Day 5: 12th May 2011
I woke at 5.30am and made my way into the valley behind the villa. It felt much colder than the previous few days. The first bird recorded was a Bee-eater, and this would be the theme of the day with over 140 birds recorded at all coastal locations visited during the day.
The valley contained far fewer birds this morning (with the exception of 22 Bee-eaters) with only 1 Spotted Flycatcher, 1 female Blackcap, 2 Turtle Dove and a sprinkling of Hirundines. Two dark-phase Eleonora’s Falcons showed incredibly well as they shot across the cliffs. I managed to connect with the ‘lilith’ Little Owl again and this time got good views down to 20m – a very distinctive bird, very pale.
We decided to have a walk around the Kouris Dam today which turned out to be a bit more difficult than planned due to some rubbish signposting around the reservoir (and some new roads not being on my map). The scenery was quite impressive but the highlight was a single adult male Cretzschmar’s Bunting that was feeding in some weedy growth along the edge of a road to the south of the dam wall. The sound of Cetti’s Warblers rang out all around the area.
We then moved on to Kolossi Castle – again quite a smart building in very good condition for its age, looking like it was built to far higher standards than most current builds in the country! A dozen Bee-eaters were feeding in the fields next to the castle while we had lunch just as a shower started to hit.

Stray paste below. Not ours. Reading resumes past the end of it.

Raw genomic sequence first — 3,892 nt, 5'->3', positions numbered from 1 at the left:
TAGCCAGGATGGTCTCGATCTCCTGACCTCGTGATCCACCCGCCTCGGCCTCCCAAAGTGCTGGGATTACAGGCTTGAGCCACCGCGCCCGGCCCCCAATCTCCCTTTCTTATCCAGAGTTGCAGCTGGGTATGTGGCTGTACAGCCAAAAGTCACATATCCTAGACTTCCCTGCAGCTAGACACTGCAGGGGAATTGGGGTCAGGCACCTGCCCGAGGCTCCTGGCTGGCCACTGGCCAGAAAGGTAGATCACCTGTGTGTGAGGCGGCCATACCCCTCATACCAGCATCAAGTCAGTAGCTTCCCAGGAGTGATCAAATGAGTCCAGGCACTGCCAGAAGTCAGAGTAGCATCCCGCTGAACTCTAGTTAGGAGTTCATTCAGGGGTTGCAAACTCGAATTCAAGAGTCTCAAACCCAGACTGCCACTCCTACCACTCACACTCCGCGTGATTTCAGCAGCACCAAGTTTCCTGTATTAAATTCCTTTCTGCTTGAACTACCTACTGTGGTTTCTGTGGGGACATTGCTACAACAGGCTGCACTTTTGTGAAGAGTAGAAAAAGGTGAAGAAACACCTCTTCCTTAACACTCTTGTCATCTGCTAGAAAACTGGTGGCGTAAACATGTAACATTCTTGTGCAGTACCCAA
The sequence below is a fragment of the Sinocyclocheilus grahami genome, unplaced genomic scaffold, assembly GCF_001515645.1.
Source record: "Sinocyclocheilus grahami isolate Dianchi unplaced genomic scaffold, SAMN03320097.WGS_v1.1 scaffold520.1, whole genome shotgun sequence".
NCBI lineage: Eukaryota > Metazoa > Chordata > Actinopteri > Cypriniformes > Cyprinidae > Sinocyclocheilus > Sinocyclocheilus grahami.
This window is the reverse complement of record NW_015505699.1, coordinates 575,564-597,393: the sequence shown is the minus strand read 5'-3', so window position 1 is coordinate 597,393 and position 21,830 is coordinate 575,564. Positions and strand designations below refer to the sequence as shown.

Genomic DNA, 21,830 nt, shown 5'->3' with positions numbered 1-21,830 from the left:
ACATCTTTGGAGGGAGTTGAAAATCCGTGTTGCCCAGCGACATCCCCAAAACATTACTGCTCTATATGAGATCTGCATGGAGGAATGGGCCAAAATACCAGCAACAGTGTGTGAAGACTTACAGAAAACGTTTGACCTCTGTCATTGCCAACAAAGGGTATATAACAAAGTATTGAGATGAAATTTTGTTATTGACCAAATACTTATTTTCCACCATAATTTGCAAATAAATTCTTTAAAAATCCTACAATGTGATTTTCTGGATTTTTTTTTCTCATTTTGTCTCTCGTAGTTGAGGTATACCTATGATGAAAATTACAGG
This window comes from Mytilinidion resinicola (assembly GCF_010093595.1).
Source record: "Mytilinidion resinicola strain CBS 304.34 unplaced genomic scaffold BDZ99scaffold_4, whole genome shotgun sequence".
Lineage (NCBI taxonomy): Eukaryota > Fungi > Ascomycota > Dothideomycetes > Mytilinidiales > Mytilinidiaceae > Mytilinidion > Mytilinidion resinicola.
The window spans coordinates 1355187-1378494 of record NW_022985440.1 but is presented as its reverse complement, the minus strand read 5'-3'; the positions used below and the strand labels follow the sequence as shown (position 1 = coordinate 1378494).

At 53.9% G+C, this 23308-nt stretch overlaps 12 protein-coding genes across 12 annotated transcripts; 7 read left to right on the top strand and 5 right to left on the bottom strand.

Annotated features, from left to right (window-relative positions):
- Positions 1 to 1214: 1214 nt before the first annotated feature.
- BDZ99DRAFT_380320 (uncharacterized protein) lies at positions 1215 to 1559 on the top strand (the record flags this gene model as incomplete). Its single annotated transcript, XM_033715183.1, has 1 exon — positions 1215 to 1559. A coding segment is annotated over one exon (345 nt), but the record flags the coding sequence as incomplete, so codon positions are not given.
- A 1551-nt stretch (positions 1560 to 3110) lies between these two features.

After lunch we decided to head back to the villa via the Akrotiri Area along the Lady’s Mile route. We stopped at Zakaki Marsh and along Lady’s Mile and added a whole host of new ‘Cyprus Birds’ due to this being the first suitable habitat for them that we’d come across. Highlights included 70 Bee-eater, 8 Ferruginous Duck – including adults and young, 3 Black-winged Stilt, Wood Sandpiper, 5 Temminck’s Stint, Squacco Heron and Cattle and Little Egrets. A single pale-phase (immature-looking) Eleonora’s Falcon was sat on the salt-pan, presumably dropped by the heavy shower that moved through. A single Golden Oriole was also seen here.
We called in briefly to check out Curium Beach where we were treated to another good show by a pale-phase Eleonora’s Falcon, and another flock of 30 Bee-eater with 2 more at nearby Avdimou.
Bee-eater (taken later in week by Mike Bowman)
An evening walk behind the villa was still quiet in regards to migrants – a huge thunderstorm passed through, a Calandra Lark flew over and a flock of c. 50 Pallid Swift came screaming into the valley. Four Golden Orioles were feeding in the valley and showed very well to close range with a pair of Sardinian Warbler also showing well. The second last bird of the day was a pair of Eleonora’s Falcons that showed phenomenally well, a single pale-phased and a single dark-phased bird that were unbelievably close before flying towards the cliffs.
The final bird of the day rather fittingly was a group of 5 Bee-eater that were feeding up. A really good day for this species and very enjoyable to witness.
Day 6: 13th May 2011